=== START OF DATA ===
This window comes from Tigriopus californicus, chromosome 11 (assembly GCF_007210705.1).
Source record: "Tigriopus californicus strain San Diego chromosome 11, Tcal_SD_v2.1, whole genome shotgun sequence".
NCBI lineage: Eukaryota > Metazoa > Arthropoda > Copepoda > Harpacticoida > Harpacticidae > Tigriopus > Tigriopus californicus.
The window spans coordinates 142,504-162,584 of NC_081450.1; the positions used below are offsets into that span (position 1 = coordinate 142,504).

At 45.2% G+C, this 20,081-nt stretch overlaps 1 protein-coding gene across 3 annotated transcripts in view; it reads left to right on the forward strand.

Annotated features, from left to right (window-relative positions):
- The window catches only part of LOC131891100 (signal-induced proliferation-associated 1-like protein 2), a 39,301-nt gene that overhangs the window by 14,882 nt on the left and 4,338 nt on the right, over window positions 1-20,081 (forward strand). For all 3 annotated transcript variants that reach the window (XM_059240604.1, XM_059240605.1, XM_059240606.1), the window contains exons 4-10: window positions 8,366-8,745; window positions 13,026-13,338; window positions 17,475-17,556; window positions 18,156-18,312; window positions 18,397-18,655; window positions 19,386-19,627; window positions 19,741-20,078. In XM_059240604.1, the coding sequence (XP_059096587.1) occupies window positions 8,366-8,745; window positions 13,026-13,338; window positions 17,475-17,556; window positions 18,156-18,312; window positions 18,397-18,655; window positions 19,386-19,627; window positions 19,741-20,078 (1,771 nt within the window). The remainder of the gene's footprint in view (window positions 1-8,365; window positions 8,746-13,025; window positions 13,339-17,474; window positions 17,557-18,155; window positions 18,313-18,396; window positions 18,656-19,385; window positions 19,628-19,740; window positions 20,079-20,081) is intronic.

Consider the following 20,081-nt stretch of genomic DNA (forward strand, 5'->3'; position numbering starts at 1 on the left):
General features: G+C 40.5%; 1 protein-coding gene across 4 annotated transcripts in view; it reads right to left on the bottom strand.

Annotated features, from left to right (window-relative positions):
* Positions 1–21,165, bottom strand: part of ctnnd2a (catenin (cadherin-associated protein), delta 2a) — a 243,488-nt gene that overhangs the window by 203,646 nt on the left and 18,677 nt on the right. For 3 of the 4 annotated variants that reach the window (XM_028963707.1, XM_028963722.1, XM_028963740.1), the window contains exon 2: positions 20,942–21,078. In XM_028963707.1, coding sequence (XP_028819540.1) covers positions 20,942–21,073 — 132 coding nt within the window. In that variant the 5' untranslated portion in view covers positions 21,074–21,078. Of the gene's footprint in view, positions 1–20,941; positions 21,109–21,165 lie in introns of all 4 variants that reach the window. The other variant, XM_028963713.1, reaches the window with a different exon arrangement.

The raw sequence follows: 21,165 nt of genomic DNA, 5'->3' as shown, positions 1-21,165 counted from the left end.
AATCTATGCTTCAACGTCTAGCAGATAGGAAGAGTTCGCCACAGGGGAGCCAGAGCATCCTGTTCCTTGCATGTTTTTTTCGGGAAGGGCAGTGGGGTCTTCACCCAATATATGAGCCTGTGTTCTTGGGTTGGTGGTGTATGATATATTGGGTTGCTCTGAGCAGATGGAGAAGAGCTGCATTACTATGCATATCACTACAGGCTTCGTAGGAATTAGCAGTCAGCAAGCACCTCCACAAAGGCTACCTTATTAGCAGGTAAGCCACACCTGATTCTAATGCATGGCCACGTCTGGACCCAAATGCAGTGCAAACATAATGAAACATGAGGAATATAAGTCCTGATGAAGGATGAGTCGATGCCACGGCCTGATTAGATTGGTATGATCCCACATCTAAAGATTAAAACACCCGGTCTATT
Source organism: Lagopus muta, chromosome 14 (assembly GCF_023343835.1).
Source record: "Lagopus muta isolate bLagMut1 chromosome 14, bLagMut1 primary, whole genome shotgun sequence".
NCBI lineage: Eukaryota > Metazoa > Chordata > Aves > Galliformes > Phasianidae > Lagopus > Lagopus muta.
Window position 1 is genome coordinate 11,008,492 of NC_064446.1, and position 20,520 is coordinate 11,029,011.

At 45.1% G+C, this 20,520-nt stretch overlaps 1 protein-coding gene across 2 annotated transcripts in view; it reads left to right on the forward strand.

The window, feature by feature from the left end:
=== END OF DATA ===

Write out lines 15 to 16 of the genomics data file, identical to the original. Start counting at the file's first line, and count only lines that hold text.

Source record: "Lagopus muta isolate bLagMut1 chromosome 14, bLagMut1 primary, whole genome shotgun sequence".
NCBI lineage: Eukaryota > Metazoa > Chordata > Aves > Galliformes > Phasianidae > Lagopus > Lagopus muta.